Feature Exploring Health and Wellbeing with Paloma Tendero

Championed by James Hyman
Visual Arts
The Wick - Paloma Tendero, Flawed Beauty, 2016
Above  Paloma Tendero, Flawed Beauty, 2016
The Wick - Paloma Tendero
Photo by Calum.Studio
Above  Paloma Tendero Photo by Calum.Studio
12 May 2021
12 May 2021
Art historian and art dealer James Hyman is one half of the collecting power couple behind The Hyman Collection. His partner is Claire Hyman. The Collection is one of the world’s major collections of British photography and has loaned works to museums across the world. It is also just one of the many strings to James’s bow. A leading authority on modern British art, he has written extensively on the subject, presented a six-part BBC World Service series on Jewish artists, curated shows for Kunsthal Rotterdam, The Hepworth Wakefield and Arnolfini in Bristol as well as judging up-and-coming talent at the likes of the London College of Communication (LCC).

He first met artist Paloma Tendero when they were both asked to judge LCC’s MA Photography final-year exhibition in 2017. Tendero was an alumna.
“When we had a tea break, Paloma talked about her own work and showed me some reproductions,” James Hyman told The Wick. “One of the themes of The Hyman Collection is health and wellbeing, so we were immediately struck by the power of Paloma’s image-making and moved by the way she addresses a hereditary condition.”

After studying Fine Art at Complutense University in Madrid and graduating with an MA in Photography from London College of Communication, Tendero began to explore themes around genetic inheritance and hereditary illness, drawing on personal experience as well as classical art references and working across photography and sculpture. She says her works also draw “parallels with our inherited cultural identity around ideas of the perfect body in contrast with illness”, and she has been inspired by Louise Bourgeois’ capacity to create art from trauma and anxiety.

Tendero has participated in several artist-in-residence programmes, which she credits as all contributing greatly to her practice. These include Sarabande, The Lee Alexander McQueen Foundation, and spending three months in Vienna at KulturKontakt in 2018. Her artwork is also part of The Hyman Collection currently on show at the Arnolfini in the exhibition ‘A Picture of Health, Women Photographers from The Hyman Collection’. The exhibition includes well-known artists such as Jo Spence, Rosy Martin, Anna Fox and Sonia Boyce and future stars Heather Agyepong and Eliza Hatch.

James Hyman says: “It is important to us that we support and promote artists at the start of their careers, not just collect works by already established figures, so we were delighted to acquire for the collection Veins (2013), a 12-part sequence of Paloma’s photographs – I think we may have been her first collectors!

“Our last event before lockdown was to see Paloma ‘in conversation’ at the Sarabande Foundation where she had a residency, and we are looking forward to discovering more about what she has been working on in recent months. Today, in the midst of a global health crisis, Paloma’s foregrounding of the psychological as well as physical impact of illness is especially relevant.”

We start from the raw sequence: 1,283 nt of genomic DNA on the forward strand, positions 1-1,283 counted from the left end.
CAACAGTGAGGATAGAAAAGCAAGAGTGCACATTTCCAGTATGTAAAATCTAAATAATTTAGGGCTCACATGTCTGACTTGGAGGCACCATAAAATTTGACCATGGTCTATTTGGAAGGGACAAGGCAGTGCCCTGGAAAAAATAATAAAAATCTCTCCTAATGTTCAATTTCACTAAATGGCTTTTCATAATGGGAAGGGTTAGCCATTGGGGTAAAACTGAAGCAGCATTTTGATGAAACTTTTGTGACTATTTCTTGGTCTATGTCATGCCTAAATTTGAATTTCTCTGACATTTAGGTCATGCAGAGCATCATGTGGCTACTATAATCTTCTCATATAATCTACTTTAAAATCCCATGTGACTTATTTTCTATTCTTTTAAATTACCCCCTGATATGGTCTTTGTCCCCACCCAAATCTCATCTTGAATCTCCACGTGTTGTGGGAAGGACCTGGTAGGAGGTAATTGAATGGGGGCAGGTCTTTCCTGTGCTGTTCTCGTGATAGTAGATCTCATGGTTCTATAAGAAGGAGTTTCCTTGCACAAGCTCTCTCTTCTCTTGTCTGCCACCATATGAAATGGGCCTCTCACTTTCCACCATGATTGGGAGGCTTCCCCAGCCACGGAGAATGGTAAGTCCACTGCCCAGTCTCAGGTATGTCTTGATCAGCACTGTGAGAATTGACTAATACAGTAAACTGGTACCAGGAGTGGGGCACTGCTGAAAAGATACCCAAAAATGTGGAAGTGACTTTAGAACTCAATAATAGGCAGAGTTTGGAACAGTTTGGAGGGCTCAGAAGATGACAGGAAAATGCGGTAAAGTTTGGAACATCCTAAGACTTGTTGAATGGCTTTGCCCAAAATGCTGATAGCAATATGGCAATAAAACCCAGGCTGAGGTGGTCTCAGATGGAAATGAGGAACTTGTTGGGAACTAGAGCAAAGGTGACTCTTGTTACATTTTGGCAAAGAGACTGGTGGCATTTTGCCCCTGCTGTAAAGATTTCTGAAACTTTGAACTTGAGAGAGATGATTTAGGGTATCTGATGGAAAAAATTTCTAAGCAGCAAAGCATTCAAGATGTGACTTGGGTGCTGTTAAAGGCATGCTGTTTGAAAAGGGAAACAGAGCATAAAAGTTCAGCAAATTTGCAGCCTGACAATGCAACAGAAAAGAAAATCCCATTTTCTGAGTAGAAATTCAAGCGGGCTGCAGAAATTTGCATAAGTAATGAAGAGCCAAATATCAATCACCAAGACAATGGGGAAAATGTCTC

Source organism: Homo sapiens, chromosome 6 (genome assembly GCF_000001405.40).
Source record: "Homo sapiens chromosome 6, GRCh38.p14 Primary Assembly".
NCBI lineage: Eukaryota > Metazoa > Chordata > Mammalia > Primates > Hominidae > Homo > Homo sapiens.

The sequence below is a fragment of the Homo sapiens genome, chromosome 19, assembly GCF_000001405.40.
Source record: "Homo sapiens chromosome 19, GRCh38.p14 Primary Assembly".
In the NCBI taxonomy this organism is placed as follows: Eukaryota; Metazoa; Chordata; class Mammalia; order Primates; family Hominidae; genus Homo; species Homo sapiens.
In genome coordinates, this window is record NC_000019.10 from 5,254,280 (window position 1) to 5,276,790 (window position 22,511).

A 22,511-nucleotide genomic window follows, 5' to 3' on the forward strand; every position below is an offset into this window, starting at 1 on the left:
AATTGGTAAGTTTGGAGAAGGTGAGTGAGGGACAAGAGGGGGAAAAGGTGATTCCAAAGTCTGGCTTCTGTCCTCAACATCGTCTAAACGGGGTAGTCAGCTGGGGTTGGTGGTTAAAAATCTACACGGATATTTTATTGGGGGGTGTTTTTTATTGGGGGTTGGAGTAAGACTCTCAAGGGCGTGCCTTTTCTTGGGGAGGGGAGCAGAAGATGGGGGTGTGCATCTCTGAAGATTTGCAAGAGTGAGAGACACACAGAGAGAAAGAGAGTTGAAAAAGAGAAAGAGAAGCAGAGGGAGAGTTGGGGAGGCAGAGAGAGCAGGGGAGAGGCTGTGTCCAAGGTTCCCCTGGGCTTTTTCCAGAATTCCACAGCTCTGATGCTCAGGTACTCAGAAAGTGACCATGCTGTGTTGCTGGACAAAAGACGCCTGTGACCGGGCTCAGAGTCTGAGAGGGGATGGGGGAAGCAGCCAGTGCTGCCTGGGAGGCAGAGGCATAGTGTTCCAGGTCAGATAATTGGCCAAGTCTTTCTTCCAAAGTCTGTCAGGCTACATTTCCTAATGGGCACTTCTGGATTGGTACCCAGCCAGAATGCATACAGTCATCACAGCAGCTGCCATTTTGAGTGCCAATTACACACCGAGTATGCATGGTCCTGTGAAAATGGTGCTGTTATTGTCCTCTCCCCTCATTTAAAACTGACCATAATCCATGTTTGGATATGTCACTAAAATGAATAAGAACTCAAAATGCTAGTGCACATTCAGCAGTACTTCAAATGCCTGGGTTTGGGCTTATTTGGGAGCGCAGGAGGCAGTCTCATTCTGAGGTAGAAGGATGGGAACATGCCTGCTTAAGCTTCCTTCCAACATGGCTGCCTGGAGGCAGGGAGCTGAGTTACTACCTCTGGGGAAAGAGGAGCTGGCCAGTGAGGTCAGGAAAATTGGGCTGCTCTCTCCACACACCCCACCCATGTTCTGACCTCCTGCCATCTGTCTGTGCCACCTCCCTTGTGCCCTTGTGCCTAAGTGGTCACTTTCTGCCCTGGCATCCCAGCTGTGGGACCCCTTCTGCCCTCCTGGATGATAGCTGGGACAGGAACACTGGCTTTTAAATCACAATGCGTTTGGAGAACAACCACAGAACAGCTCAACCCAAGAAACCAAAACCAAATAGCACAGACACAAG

In addition to ‘A Picture of Health’, which will be running until 13 June, Tendero will also be exhibiting online in ‘Corpus Mentis’ at The VOV from 17 May to 28 June 2021.

“[During the pandemic] I understood more than ever, the importance of my practice in society, realising that my work can help to facilitate dialogue between people, addressing complex themes around wellbeing,” she told us.

“I have started experimenting with recycled materials associated with sickness such as mattresses and pillows, creating sculptural pieces that will then be photographed, enveloping the body and creating tension between comfort and oppression – definitely the pandemic has an impact on the new work.”

About the champion

The Wick - Claire and James Hyman
Photo by Yan Morvan

If you’re interested in learning more about 20th century British art, James Hyman is the expert you’ll want to talk to. His book, The Battle for Realism. Figurative Art in Britain during the Cold War (1945-60), was the result of 10 years of doctoral research aided by the key artists, was nominated for the W.B Berger Prize and is considered one of the definitive books on the subject.

“Paloma’s foregrounding of the psychological as well as physical impact of illness is especially relevant”

James Hyman

Place of Birth



BA Fine Arts at Complutense University, Madrid, and an MA in Photography at London College of Communication

Awards, Accolades

Troika Editions mentoring programme graduation award in 2015 and commendations from Hundred Heroines and The Photographers’ Gallery

Current exhibitions

‘A Picture of Health’ at Arnolfini from 17 May – 13 June and ‘Corpus Mentis’, an online exhibition at The VOV, from 17 May – 28 June

Spiritual guides and mentors

Without my family and loved ones I wouldn’t be the artist I am today, and I am enormously grateful for their support


Success comes and goes, and someone else’s success doesn’t stop you from having your own. Art is not a competition. It is about celebrating each other’s work and helping one another in this long-term career

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